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Edward Smith (c. 1811–1871)

Edward Smith (c.1811-1871) a farmhand (ploughs, reaps, milks, sows) was found guilty, on 27 June 1831 at the Worcester Quarter Session, of stealing fowls. Sentenced to 7 years transportation he arrived at Sydney aboard the Surrey in November 1831. Smith was described in convict records as single, aged 21, able to read, was a Roman Catholic, and had no previous convictions. His height was given as 5 feet 4¼ inches and he had a sallow complexion, grey eyes, and light brown hair.

Smith married Catherine Banco on 16 January 1842 at St Francis Church, Melbourne; they had at least four sons and four daughters. He died on 11 January 1871 at Hay, New South Wales.

Citation details

'Smith, Edward (c. 1811–1871)', People Australia, National Centre of Biography, Australian National University, https://peopleaustralia.anu.edu.au/biography/smith-edward-33880/text42439, accessed 14 July 2024.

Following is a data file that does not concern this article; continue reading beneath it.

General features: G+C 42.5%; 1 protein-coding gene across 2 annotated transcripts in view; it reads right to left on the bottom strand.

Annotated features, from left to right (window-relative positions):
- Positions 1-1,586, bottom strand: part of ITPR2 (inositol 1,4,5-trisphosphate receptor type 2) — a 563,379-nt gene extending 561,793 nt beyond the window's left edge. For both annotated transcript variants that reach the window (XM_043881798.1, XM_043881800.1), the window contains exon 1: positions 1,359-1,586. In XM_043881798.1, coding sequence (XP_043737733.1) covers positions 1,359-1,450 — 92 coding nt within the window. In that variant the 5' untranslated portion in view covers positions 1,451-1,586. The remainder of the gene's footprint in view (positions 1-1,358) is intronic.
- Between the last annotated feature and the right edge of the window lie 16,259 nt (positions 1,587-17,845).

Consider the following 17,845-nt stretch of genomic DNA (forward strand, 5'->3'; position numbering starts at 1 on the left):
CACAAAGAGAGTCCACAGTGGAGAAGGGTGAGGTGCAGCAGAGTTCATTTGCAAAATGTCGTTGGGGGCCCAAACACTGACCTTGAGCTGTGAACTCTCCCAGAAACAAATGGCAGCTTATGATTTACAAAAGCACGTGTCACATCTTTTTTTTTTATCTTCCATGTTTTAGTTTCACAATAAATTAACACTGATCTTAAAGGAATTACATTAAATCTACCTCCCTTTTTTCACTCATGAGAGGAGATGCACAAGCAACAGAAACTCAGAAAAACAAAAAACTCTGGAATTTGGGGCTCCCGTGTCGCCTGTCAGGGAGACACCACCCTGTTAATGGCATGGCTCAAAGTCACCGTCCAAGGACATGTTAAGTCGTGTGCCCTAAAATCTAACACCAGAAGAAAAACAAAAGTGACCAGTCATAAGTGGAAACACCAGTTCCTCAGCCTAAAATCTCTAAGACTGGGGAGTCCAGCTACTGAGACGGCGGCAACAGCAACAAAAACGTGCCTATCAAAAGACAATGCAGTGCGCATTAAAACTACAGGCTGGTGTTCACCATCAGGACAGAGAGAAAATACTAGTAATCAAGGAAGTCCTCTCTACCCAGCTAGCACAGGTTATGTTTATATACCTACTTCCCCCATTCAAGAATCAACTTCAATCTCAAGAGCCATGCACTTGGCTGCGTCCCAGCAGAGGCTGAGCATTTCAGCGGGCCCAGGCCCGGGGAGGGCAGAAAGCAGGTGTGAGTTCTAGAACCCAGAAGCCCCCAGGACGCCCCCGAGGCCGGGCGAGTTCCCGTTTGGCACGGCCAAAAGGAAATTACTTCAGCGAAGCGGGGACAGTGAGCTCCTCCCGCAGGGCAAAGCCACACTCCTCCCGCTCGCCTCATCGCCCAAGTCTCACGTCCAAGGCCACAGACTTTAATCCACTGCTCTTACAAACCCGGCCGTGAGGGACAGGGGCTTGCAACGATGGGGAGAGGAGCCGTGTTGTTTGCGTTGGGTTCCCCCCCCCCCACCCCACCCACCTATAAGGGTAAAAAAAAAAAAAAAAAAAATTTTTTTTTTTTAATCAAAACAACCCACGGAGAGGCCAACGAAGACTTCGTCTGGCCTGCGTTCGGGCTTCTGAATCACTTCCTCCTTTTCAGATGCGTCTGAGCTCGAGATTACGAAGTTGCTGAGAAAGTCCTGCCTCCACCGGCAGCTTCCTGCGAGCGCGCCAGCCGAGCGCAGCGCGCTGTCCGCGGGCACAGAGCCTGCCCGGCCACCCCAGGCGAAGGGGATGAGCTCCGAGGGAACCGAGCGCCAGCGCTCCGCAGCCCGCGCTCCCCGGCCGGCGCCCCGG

© Copyright People Australia, 2012

Life Summary [details]

Birth

c. 1811
Roscommon, Ireland

Death

11 January, 1871 (aged ~ 60)
Hay, New South Wales, Australia

Cause of Death

cancer (stomach)

Cultural Heritage

Includes subject's nationality; their parents' nationality; the countries in which they spent a significant part of their childhood, and their self-identity.

Religious Influence

Includes the religion in which subjects were raised, have chosen themselves, attendance at religious schools and/or religious funeral rites; Atheism and Agnosticism have been included.

Passenger Ship
Occupation
Convict Record

Crime: theft (livestock)
Sentence: 7 years
Court: Worcestshire
Trial Date: 27 June 1831
(1831)

Pre-transportation

Occupation: farm labourer

Post-transportation

Children: Yes (8)